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Papers of Victor McKusick Added to the National Library of Medicine's Profiles in Science Web Site

Victor A. McKusick, MD The National Library of Medicine announces the release of an extensive selection from the papers of physician Victor A. McKusick (1921-2008), who received the 1997 Lasker Special Achievement Award for his lifelong work in medical genetics, on the Library's Profiles in Science® Web site. The Victor McKusick project is a collaboration with the Alan Mason Chesney Medical Archives of The Johns Hopkins Medical Institutions, the repository of his papers. With this addition, the number of prominent researchers, public health officials, and promoters of medical research whose personal and professional records are presented on Profiles has grown to twenty-eight. The site is available at http://profiles.nlm.nih.gov.

"Dr. McKusick was the driving force that moved genetics into mainstream academic and clinical medicine; he established training and research programs, fostered gene mapping projects, and created the monumental reference resource, Mendelian Inheritance in Man. He truly was the founding father of medical genetics" said Donald A. B. Lindberg, M.D., director of the National Library of Medicine.

Born and raised in rural Maine, McKusick became interested in medicine during a long hospitalization at the age of 15. He attended Tufts University, but left several credits short of graduation to enter The Johns Hopkins School of Medicine under a special accelerated wartime training program. He received his MD in 1946, and remained at Johns Hopkins for the rest of his career.

McKusick took his first step into medical genetics in 1947 during his internship, when a teenager with intestinal polyps and curious pigmented spots on his lips became his patient. Several years later, he and Dr. Harold Jeghers of Boston published a paper identifying this case and similar ones as an inherited syndrome, probably caused by a single mutant gene. Unable to train as a medical geneticist-the specialty didn't exist at the time--McKusick went on to train as a cardiologist. For many years he performed innovative studies of heart sounds and murmurs using sound spectrography, and wrote a comprehensive treatise on cardiovascular sound. He remained intrigued with the genetic aspects of disease, however, and carried out a comprehensive study of Marfan syndrome (a genetic disease that often includes heart defects) and four similar disorders, collecting patients and family histories from his own practice and from many other clinical departments at Johns Hopkins. This work produced his first book, Heritable Disorders of Connective Tissue, first published in 1956.

In 1957, McKusick established a medical genetics clinic and training program at Johns Hopkins, where he and his colleagues continued to search for, map, and identify genes responsible for thousands of inherited diseases. McKusick's work showed that understanding the genetics of such diseases could generate new ways to classify, diagnose, and treat them. The Johns Hopkins program alumni went on to establish new medical genetics departments worldwide. In 1960, McKusick organized the first Bar Harbor short course in medical genetics; held annually, the two-week course has since trained over 4,000 clinicians and educators.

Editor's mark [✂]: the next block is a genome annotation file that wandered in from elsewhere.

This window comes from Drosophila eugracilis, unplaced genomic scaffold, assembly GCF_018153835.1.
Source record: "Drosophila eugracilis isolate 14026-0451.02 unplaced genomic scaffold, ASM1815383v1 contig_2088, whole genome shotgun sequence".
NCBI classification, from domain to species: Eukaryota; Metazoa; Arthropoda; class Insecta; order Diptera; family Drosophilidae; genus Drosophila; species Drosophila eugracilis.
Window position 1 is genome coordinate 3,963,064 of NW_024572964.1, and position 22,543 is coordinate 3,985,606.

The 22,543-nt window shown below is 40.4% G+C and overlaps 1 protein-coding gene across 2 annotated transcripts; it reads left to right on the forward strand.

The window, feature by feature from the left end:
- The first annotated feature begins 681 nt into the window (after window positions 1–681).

Beginning in the late 1950s, McKusick and his colleagues collected inherited disease cases from the medical literature, the Johns Hopkins clinics, and field studies with the Amish and other groups. In 1966, McKusick published the first edition of his classic reference work Mendelian Inheritance in Man, a continually updated, annotated catalog of inherited disease genes (now available as the Online Mendelian Inheritance in Man (OMIM) through the National Library of Medicine.)

In 1969, McKusick was one of the first to propose mapping the entire human genome, and from 1973 to 1991 he helped organize a series of international Human Gene Mapping Workshops. Advances in gene mapping and in molecular biology made large sequencing projects practical by 1986, and McKusick played a leading role on the National Research Council committee charged with assessing the feasibility of what became the Human Genome Project. In 1988, he became founding president of the Human Genome Organization (HUGO), an international coordinating agency for the global mapping and sequencing efforts, and later served on the ethics committees for the Human Genome Project and HUGO.

Profiles in Science features correspondence, published articles, notebook excerpts, report drafts, and photographs from the Victor McKusick Papers at the Alan Mason Chesney Medical Archives of The Johns Hopkins Medical Institutions. Visitors to the site can view, for example, excerpts from McKusick's medical school notebooks, reports and correspondence relating to the establishment of HUGO, correspondence relating to the early years of the Bar Harbor course, and letters between McKusick and Walter Bodmer, Renato Dulbecco, James Watson, Nancy Wexler, and others involved in gene mapping and the Human Genome Project.

Located in Bethesda, Maryland, the National Library of Medicine is the world's largest library of the health sciences. For more information, visit the Web site at http://www.nlm.nih.gov/.

The National Institutes of Health (NIH) -- The Nation's Medical Research Agency -- includes 27 Institutes and Centers and is a component of the U. S. Department of Health and Human Services. It is the primary federal agency for conducting and supporting basic, clinical, and translational medical research, and it investigates the causes, treatments, and cures for both common and rare diseases. For more information about NIH and its programs, visit http://www.nih.gov/.

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